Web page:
By Jackson Hoch
The Periscope (Carlisle, Pennsylvania)
Waffle Street is an adaptation of a memoir, Waffle Street: The Confession And Rehabilitation Of A Financier by James Adams, a Mechanicsburg native. The story follows his layoff from a hedge fund during the time of the 2008 finical crisis. According to the U.S. Securities and Exchange Commission official website, hedge funds “pool investors’ money and invest the money in an effort to make a positive return, however unlike mutual funds hedge funds are not subject to some regulations that provide protection to private investors.” As portrayed on the big screen, after Adams’ layoff he chooses to work the night shift at a 24-hour diner as he is looking for something that offers more gratification. According to Adams, “The film is a riches-to-rags, fish-out-of-water story about a guy who’s desperately trying to find his way in a working world beset with ethical dilemmas (seen in the opening scenes at the investment firm) and jobs mismatched to his talents (repeatedly experienced at the restaurant). The main takeaway is that it’s difficult to fully enjoy your life unless you’re doing honest work that’s also suited to your temperament.” He added, “The major departure from the book was the creation of the plot device of my attempting to purchase the restaurant from the existing franchisee. This generates a sense of urgency that viewers need to really engage with the protagonist.” Waffle Street stars Emmy-nominated actor Danny Glover and One Tree Hill actor James Lafferty. The film has already found success. It won “Best Narrative Feature” at the 2015 Hollywood Film Festival as well as a few other awards. Adams said that compared to the memoir, “The film also focuses far more on my family life.” His wife Becky Burton graduated from Carlisle High School in 1999. She is portrayed by actress Julie Gonzalo. The filming process was no easy task. Adams said, “It was marathon with no finish line. The initial script was completed in a few weeks in 2010, but it went through twenty drafts before the cameras finally rolled. The screenwriter spent two years finding a producer, then the process stalled for a year before picking up steam in 2014. After a month-long shoot, the directors, editors, and sound people spent an additional year on postproduction work until we hit the festival circuit. Finding the right distributor and getting through all of the legal details was yet another hill to climb.” Carlisle was chosen as a location for a showing before Waffle Street’s general release in digital formats because “the Carlisle Theatre was willing to provide us with a weekend screening time,” Adams said. He added, “That was something extremely difficult to come by. It seats 900 people, whereas most theatres can’t accommodate much more than 200—we’ve already done that much in pre-sales. (Theatre manger Leslie Sterner has been wonderfully helpful in the marketing process.) Lastly, I grew up in Mechanicsburg and my wife’s from Carlisle (CHS ’99), so it just felt right to hold the event here.” Waffle Street is a promising film with a message just as sweet as watching the film itself. This early showing is surely something not to miss. Tickets for the movie are being sold for $10. After the 90 minute showing there will be a Q&A and book signing with Adams. Tickets can be purchased here.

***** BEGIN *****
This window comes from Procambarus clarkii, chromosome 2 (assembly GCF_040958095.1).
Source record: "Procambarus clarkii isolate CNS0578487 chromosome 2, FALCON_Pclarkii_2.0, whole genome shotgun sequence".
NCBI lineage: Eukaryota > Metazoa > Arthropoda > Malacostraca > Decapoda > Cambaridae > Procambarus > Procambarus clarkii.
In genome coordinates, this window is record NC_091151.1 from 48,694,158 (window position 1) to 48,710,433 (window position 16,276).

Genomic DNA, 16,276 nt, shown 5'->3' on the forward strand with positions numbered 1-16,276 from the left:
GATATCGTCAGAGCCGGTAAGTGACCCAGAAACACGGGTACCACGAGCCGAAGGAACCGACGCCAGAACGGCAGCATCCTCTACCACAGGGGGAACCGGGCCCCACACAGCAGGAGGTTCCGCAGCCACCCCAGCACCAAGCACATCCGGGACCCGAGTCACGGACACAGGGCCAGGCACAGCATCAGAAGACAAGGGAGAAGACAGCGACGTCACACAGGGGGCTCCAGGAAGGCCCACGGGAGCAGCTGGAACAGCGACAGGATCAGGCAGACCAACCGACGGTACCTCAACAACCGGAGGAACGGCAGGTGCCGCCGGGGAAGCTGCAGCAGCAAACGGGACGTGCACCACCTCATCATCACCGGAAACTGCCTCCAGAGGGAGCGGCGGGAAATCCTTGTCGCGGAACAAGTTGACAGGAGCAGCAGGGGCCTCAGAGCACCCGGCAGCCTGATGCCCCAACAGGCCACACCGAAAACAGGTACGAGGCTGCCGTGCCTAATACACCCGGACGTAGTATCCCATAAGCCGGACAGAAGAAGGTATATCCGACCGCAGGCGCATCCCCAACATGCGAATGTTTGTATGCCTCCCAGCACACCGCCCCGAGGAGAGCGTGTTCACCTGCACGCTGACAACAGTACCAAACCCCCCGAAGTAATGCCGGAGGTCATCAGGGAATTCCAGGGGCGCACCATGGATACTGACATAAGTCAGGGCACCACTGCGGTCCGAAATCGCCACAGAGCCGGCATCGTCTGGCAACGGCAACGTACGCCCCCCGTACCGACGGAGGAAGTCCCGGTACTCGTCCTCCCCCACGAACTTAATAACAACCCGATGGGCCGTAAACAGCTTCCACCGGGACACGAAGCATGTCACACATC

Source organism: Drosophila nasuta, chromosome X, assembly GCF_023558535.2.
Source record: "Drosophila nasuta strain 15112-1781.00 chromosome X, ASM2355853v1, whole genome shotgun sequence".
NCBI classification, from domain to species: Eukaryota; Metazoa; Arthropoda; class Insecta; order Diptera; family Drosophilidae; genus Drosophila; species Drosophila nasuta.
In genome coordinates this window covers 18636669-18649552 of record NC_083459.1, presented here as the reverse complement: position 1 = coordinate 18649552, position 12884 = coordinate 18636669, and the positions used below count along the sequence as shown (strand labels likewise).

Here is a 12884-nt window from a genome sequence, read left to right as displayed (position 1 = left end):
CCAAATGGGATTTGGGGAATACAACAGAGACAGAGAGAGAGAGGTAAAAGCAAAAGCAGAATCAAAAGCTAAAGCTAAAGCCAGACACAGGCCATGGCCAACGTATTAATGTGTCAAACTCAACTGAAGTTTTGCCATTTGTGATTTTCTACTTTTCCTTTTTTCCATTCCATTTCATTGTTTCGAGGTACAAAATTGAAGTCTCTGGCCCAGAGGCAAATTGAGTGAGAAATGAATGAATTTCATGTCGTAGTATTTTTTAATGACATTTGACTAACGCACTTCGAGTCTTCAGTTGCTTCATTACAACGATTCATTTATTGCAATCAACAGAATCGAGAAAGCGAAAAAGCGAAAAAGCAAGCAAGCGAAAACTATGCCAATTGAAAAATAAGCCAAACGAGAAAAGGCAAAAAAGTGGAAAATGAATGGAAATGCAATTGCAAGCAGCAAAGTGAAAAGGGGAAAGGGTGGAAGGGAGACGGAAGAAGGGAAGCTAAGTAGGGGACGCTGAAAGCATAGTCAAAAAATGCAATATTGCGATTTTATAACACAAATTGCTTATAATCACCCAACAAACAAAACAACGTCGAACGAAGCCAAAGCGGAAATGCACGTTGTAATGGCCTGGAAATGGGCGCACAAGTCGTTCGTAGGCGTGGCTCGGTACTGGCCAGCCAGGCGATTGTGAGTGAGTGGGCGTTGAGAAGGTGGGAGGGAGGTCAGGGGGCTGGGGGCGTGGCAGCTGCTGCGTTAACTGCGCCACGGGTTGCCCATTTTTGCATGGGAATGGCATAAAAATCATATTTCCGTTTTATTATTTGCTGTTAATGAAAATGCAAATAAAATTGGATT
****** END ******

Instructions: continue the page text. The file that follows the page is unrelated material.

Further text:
Image Credit: The Periscope